I recently became friendly with a Battalion Chief who I freqently see in passing.  He was kind enough to give me his time for a brief interview, though asked to remain anonymous for the sake of privacy.   Our interview is paraphrased it here…

Q. Who do you feel has been one of the most influential people in the fire industry within the last decade and why?

A. Retired Fire Chief Alan V. Brunacini of the Phoenix Fire Department –The PFD are on the leading edge of many new policies, procedures and modern technologies. They have a unique take on modern leadership and span of control and Alan had a lot to do with that.  Also, former State Fire Marshall, Ronnie Coleman.  He’s been doing fire service accreditation around the state and that’s making big differences in the quality of service being offered.  Agencies are reviewed using a set of criteria which verify that departments are doing what they’re supposed to be doing.  This helps raise the bar in terms of their service to the community and being accredited gives departments ammunition in the fight for funding.

Q. Who has been your biggest influence and why?

A. Alan Brunacini – He’s not enamored with tech and he’s a big proponent of safety.  He won’t let firefighters take risks over property, especially when it’s only going to be torn down a few days later anyway.  He always asks the question “What are we risking here?”  Life risks are taken only for life saves.

Q. What changes do you see (or imagine) coming to the fire service within the span of the 21st century?

A. The core mission will remain the same, but expansion in the medical field would be good.  The scope of practice for the paramedic is what it is, but bringing in more advanced techniques and a broader reach with drugs could be beneficial.  One potential change I hope doesn’t happen is the idea that more and more will be done at the Fire station itself.  Getting stitches at the ER takes forever; it might start being done at the Fire House.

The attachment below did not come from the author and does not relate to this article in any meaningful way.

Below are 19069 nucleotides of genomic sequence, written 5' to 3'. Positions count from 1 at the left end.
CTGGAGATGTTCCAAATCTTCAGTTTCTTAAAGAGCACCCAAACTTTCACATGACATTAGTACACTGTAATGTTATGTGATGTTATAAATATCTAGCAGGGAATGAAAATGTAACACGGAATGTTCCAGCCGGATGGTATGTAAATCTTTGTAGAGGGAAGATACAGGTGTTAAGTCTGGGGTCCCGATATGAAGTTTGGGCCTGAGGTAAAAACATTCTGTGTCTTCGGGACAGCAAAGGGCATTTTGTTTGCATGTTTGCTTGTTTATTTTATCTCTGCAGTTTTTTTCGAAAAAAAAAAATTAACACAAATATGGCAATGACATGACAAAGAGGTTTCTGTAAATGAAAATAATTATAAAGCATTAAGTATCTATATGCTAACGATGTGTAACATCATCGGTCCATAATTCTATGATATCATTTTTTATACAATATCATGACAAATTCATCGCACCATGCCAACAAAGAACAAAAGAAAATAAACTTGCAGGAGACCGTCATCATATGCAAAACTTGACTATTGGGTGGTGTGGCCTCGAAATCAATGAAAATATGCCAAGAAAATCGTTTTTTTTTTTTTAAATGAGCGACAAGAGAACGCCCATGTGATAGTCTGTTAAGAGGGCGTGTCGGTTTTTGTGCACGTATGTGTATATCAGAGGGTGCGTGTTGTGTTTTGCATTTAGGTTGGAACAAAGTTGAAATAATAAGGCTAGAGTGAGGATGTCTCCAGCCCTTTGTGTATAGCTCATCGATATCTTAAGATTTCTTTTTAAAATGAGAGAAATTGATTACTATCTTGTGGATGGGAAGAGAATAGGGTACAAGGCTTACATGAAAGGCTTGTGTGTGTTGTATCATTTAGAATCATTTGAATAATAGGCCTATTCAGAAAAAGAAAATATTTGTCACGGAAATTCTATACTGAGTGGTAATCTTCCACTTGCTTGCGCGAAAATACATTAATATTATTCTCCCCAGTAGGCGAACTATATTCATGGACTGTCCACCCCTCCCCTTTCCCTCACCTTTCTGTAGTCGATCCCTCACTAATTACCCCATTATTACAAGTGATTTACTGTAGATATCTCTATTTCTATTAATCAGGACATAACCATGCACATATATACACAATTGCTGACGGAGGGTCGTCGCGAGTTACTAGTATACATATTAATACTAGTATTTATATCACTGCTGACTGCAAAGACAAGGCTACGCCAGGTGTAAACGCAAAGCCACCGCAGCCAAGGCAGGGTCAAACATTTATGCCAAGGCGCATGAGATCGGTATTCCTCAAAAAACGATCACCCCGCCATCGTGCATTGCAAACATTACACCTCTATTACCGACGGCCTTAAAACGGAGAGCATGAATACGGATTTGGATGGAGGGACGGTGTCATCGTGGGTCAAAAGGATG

I think we’ll need to prove our public value and worth through accreditation. Take our budget (which pushes $50 million dollars a year) and consider if that much money was even at fire risk over the course of the year. What is it really worth to go in, stop a fire, and save a house which is going to end up being torn down and rebuilt anyway?

Q. What do think the biggest “hole” in firefighter equipment is today?

A. We struggle in getting all people in the fire service to understand the value we need to provide to the public. We need to understand how important public value is.  The big budget and these fire engines need to “enhance” the value of living in the city in which we live. “I think the fire service believes its own press-clippings.  Also, we still kill people (firefighters) for no good reason. We need to recognize what’s worth the life risks we’re taking.

Q. In regards to fire prevention, what changes need to come, and where have we seen recent success?

A. Residential sprinkler ordinances have been a huge success.  Problem is, the building industry fights us at every turn.  Also, we need to ban wood-shake roofs.  We need to have the insurance industry come down on people who do not take proper fire prevention precautions.  I see homes all the time that are un-savable, but could easily be modified for fire prevention.

We are seeing success in hazard and weed abatement.  Between The “cedar fire” in San Diego county and the “Witch Fire” (2003 and 2007)…. they set up the reverse 911 system which did a tremendous job getting people out of the way of those fires, and ultimately saved a lot of lives.

Q. Are you familiar with any of the following emerging technologies?* (*See The Future Of Firefighting post)

A. I’m not a big fan of “technology” because I view it as a huge cash cow for businesses trying to invent the next big hit.  I find we always go “back to basics” for which they have training programs of the same name.  We are seeing certain additives to water which are allowing us to improve the effectiveness of our “basic” firefighting practices.  The more technology there is, the more room there is for it to break down.  I’m a big fan of simple & reliable.  I see more and more information systems like PASS and air status systems which help, though I still do pretty well with my clip board.

Q. Do you see the governments’ financial problems affecting the future of firefighter salaries and retirement packages?

A. I do.  It’s tough because you’re dealing with negotiated union contracts which are fairly safe.  Still, there are a lot of public entities who are reliant on the government having money to pay them.  I think we’ll see a tiered system in the future.  Something’s gotta give.